Creating an Astro Image Part II – The Software

So what kind of software ties all the equipment together, and makes it all do its job?

The “foundation” of it all is the ASCOM library.  ASCOM (Astronomy Common Object Model) is, essentially, a translater.  It presents a standardized set of commands (e.g. SetFocus(value) to move a focuser to some point) for all kinds of astronomy hardware, and then relies on the manufactures to provide it with the translation…meaning, the manufacturer of, say, a focuser can use whatever he wants as the command to “Move the focuser to 3000”, as long as his driver tells ASCOM what that command is.  Then, ASCOM simply ties that to “SetFocus(3000)” and that’s all my control software has to know.

Everything discussed in the previous post “speaks” ASCOM, so all of it can be controlled by, in theory, a single piece of software that does as well.  In my case, that software is Sequence Generator Pro from Main Sequence Software.  SGP is a fantastic interface that can control all aspects of an imaging session.  It can move the mount to any position, change filters in the filter wheel, automatically focus the camera, make sure the guiding is working, and take any number of frames of any exposure length I wish with the camera.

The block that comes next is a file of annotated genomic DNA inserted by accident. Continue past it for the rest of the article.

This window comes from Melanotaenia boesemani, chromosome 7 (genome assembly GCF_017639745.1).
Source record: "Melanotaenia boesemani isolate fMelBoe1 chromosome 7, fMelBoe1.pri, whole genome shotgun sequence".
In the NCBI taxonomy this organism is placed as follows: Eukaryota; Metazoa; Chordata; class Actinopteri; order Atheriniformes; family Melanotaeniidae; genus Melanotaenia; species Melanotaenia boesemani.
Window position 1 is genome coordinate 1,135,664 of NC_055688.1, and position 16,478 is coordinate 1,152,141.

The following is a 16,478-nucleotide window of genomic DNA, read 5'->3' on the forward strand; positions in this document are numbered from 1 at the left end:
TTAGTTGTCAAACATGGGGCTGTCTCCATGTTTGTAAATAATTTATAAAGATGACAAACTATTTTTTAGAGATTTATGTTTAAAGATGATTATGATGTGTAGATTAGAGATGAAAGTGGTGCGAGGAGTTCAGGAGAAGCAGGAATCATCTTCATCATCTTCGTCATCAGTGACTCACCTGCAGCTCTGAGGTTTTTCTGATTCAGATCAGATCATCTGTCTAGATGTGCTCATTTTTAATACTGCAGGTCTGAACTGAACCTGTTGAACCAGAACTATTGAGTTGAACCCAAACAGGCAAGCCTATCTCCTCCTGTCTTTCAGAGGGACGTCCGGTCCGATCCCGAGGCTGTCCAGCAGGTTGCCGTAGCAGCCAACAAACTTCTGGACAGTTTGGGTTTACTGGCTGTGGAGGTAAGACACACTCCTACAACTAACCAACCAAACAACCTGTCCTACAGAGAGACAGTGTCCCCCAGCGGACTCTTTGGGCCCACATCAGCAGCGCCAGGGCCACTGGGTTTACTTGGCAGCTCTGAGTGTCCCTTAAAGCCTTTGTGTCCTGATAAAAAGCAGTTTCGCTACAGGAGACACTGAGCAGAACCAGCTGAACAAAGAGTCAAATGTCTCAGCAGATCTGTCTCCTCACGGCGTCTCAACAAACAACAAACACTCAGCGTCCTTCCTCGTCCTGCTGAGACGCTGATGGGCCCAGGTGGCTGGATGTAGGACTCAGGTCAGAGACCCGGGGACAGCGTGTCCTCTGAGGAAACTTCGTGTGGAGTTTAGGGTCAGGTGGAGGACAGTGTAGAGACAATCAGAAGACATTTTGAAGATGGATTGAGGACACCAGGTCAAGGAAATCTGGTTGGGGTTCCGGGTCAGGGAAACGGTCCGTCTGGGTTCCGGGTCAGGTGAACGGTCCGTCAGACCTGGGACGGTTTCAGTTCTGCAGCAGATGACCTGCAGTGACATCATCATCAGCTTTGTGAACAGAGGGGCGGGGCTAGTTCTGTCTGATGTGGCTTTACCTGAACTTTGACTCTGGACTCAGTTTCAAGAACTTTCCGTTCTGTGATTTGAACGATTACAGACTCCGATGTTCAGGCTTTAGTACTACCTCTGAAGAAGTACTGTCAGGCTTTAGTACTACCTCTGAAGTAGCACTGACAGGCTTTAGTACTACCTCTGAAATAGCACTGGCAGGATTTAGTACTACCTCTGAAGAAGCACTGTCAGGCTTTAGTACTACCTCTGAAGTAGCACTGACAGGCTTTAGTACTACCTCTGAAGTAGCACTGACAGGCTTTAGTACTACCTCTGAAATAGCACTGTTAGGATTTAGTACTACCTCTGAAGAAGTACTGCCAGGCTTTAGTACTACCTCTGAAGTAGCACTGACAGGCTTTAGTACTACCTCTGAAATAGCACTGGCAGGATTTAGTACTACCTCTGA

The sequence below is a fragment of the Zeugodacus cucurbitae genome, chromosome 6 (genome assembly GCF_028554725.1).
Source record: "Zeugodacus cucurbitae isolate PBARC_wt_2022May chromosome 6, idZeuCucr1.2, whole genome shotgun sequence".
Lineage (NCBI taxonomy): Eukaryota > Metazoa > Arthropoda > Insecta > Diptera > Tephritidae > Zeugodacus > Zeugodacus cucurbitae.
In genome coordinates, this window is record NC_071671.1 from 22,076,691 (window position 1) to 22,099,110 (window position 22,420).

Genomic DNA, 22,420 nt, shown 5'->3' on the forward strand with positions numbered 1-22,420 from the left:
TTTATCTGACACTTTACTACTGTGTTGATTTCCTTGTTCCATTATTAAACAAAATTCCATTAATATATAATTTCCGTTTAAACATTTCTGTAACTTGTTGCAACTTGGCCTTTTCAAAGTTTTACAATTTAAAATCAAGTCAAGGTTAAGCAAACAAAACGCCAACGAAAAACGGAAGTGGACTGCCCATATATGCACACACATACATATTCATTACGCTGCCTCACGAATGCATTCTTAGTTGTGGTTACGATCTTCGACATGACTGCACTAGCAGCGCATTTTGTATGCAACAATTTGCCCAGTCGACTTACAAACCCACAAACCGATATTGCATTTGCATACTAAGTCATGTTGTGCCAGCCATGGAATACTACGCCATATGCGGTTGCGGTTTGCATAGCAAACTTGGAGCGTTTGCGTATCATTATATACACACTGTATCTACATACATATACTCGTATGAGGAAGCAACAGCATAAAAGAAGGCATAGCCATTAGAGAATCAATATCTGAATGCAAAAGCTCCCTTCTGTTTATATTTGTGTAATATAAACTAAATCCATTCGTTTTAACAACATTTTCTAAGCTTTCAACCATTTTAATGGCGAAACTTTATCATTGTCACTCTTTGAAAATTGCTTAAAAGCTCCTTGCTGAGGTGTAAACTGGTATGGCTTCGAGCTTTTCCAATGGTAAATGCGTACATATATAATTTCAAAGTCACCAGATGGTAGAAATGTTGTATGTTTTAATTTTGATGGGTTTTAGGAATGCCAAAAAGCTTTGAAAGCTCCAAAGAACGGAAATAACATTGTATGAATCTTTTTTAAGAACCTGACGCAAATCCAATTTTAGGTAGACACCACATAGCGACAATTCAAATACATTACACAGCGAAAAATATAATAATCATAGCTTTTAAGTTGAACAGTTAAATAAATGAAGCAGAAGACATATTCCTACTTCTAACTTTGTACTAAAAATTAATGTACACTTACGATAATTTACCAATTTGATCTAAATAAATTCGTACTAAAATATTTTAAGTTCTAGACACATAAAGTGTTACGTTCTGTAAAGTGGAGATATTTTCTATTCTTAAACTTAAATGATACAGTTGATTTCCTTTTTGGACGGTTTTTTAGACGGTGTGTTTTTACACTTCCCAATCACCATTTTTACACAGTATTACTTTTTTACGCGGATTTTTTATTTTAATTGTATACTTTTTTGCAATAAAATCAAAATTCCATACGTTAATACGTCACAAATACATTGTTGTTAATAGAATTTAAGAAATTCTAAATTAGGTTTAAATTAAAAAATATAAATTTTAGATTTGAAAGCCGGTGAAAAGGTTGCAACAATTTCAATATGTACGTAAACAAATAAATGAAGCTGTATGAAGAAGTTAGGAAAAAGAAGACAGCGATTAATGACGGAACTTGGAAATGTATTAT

SGP can even help me plan out and execute an entire sequence for any given target.  I can tell it “For this target I want X many frames of Y exposure time through Z filter, then A frames of B length through C filter” and so on, and it will line them all up and make all the adjustments to shoot all those tasks.  It even has the ability to look up any given target, find its exact location, and program the sequence to know where that is.

Finally, SGP provides an interface to various “plate solving” engines.  Plate solving is the process of taking a single brief frame, and then analyzing the stars in the image.  The engine then compares the pattern of stars to a large index of known stars, and matches the pattern.  From this information, the software now knows exactly where the telescope is, and can send commands to adjust it slightly to the exact point in space the user has requested for this session.  This also allows sessions to now extend over several nights, since the next night we can come back, “plate solve” a frame from the night before, and tell the mount “Go here”, allowing us to maintain the same framing over multiple nights.

Finally, when all this amazing software has done its job and collected dozens of hours of data, processing begins.  My image processing software of choice is Pleiades Astrophoto’s PixInsight.  PixInsight is dedicated specifically to processing astronomical images, and does so from an extremely technical and mathematically based point of view.  The learning curve is very steep, but the results are worth the effort.  Harry Page’s PixInsight Tutorials are the defacto standard starting point for newbies learning to use PI.

Next time, we’ll begin getting into the meat of creating my next image, and select a target!


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